12.1.1 Foreign exchange market and nominal exchange rate

The nominal exchange rate is the exchange ratio of two currencies, i.e. the answer to the question: How many US dollars do I get for one Euro? It is formed by supply and demand for the two currencies on the foreign exchange market. Supply and demand are induced by the payment of real flows of goods (estimated share <10%) or by pure investment decisions on the capital market (estimated share >90%). Private actors are mainly influenced by three types of motives:

  1. Real transactions: Terms of Trade
  2. Investment decisions: yield, diversification, interest rates
  3. Speculation: Expected exchange rate changes

The foreign exchange market is a special market. On the one hand, there is a special player, the central bank, and on the other hand, the market is more symmetrical than a normal goods market. Foreign exchange trading is not about a good that a producer produces and a consumer buys for money, so that supply and demand are clearly defined. Rather, it is an exchange in which the demand for one currency is also the supply of the other currency, and vice versa. Every private actor in the foreign exchange market is therefore both supplier and buyer. This makes the situation much more symmetrical than in normal goods markets.

In addition, the central bank appears as a special actor. There is no other market in which an actor holds such an extraordinary position. Firstly, the central bank has very great market power due to its high foreign exchange holdings. It can therefore act both as a buyer of its own currency by selling foreign exchange against its own currency and as a supplier when it sells its own currency against foreign exchange. Secondly, as a seller, it has the special ability to produce the „goods for sale“in almost unlimited quantities at infinitesimal small costs.1 Each central bank can create its own currency by printing the bills fresh or crediting it to the central bank accounts of the banks via computer. Moreover, the central bank is usually the only „producer“of this money. While there are, of course, comparable actors in different markets, e.g. large actors like Blackrock on the capital market (market power) or monopolists (market power, single producer, marginal costs close to zero, e.g. for software), there are only insufficient equivalences for the next two special characteristics of the central bank. Because, thirdly, the central bank can directly influence the incentives for buyers and sellers by changing interest rates or influencing interest rate expectations. While normal companies in markets can only indirectly influence preferences, and thus demand, via marketing, the central bank can (at least in normal times with positive interest rates) influence the demand for its own currency directly, and to a limited extent can even control it. Fourthly, the central bank, if considered as a unit with the government, can legally regulate trade through capital movement controls. That is comparable with Coca Cola being allowed to dictate to all innkeepers that they could no longer sell beer at lunchtime, only water or cola. So far, fortunately, companies can only influence such regulations through lobbying. However, the most effective and efficient method of central banks to control the markets is not actual intervention (1-4), but above all influencing the expectations of market participants so that they behave in such a way that the result desired by the central bank occurs.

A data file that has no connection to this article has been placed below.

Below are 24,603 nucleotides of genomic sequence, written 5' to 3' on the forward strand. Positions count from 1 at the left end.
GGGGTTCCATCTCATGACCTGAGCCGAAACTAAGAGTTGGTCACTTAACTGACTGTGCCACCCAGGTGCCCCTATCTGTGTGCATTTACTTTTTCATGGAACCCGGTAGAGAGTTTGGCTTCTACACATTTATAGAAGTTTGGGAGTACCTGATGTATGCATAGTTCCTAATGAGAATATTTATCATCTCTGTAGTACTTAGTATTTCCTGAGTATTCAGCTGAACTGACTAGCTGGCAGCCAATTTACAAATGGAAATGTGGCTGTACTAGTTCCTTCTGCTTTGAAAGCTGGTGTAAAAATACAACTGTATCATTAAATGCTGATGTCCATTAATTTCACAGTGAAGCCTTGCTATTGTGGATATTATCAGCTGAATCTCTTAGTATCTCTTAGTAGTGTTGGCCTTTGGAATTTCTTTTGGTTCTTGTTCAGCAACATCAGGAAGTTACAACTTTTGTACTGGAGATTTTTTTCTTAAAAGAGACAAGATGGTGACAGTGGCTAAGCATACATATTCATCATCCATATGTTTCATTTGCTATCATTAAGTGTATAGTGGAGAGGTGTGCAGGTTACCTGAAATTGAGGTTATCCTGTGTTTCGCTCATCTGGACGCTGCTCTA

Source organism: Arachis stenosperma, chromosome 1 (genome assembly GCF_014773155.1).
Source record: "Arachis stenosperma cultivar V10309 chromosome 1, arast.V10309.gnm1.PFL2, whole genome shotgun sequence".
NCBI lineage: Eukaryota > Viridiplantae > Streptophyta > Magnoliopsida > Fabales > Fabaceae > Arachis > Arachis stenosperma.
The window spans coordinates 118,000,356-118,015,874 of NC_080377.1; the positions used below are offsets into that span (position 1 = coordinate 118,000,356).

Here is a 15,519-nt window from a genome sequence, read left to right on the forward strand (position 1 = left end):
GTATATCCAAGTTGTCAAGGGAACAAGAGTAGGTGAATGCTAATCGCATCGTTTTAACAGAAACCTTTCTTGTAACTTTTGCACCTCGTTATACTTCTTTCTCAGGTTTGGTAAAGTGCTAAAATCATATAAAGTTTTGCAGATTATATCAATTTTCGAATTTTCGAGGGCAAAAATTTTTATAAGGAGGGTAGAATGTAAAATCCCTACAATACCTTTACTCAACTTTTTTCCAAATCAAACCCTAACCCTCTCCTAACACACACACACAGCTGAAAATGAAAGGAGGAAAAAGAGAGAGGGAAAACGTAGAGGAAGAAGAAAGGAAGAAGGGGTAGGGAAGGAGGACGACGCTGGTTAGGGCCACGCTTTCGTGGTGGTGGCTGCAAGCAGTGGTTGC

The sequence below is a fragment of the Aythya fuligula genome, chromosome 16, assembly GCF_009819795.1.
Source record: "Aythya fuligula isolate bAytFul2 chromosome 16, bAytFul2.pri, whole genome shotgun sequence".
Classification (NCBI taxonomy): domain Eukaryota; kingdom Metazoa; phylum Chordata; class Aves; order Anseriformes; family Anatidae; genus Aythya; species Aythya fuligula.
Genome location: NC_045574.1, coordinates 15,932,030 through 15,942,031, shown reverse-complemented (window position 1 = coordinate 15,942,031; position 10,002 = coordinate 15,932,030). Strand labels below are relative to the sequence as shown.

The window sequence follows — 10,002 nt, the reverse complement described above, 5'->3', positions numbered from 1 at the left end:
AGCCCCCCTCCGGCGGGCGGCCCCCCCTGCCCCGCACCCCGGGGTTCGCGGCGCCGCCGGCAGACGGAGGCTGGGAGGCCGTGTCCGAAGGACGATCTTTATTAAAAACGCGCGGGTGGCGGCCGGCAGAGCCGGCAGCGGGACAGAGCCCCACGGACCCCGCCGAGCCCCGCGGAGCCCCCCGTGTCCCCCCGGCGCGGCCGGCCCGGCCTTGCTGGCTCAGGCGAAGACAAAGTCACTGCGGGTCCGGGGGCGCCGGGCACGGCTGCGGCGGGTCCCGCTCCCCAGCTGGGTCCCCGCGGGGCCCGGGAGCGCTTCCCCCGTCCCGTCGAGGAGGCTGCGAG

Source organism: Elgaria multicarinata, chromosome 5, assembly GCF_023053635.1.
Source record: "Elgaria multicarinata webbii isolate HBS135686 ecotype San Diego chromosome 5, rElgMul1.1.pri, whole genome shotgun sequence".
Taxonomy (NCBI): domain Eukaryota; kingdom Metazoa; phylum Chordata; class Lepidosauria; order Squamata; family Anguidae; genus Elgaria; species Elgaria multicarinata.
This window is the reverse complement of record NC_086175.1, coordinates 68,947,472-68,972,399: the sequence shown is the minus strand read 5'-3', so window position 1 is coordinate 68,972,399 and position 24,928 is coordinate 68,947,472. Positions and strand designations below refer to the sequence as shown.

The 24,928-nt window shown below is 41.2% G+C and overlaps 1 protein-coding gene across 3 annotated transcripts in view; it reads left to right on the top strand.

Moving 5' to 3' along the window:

1We are talking about monetary costs here, not costs in the sense that an expansive monetary policy fuels inflation and thus can lead to the central bank not – or not so easily – being able to achieve its price stability goal.

(c) by Christian Bauer
Prof. Dr. Christian Bauer
Chair of monetary economics
Trier University
D-54296 Trier
Tel.: +49 (0)651/201-2743
E-mail: Bauer@uni-trier.de
URL: https://www.cbauer.de